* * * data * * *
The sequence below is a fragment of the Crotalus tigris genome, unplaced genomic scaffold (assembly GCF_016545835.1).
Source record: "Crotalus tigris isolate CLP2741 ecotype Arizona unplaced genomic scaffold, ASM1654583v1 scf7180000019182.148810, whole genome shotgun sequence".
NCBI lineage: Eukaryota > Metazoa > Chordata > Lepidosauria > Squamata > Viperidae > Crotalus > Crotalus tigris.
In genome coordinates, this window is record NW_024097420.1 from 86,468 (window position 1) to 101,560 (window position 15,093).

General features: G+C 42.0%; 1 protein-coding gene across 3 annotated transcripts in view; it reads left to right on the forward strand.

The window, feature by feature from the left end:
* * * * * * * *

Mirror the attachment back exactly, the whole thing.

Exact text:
The sequence below is a fragment of the Crotalus tigris genome, unplaced genomic scaffold (assembly GCF_016545835.1).
Source record: "Crotalus tigris isolate CLP2741 ecotype Arizona unplaced genomic scaffold, ASM1654583v1 scf7180000019182.148810, whole genome shotgun sequence".
NCBI lineage: Eukaryota > Metazoa > Chordata > Lepidosauria > Squamata > Viperidae > Crotalus > Crotalus tigris.
In genome coordinates, this window is record NW_024097420.1 from 86,468 (window position 1) to 101,560 (window position 15,093).

General features: G+C 42.0%; 1 protein-coding gene across 3 annotated transcripts in view; it reads left to right on the forward strand.

The window, feature by feature from the left end: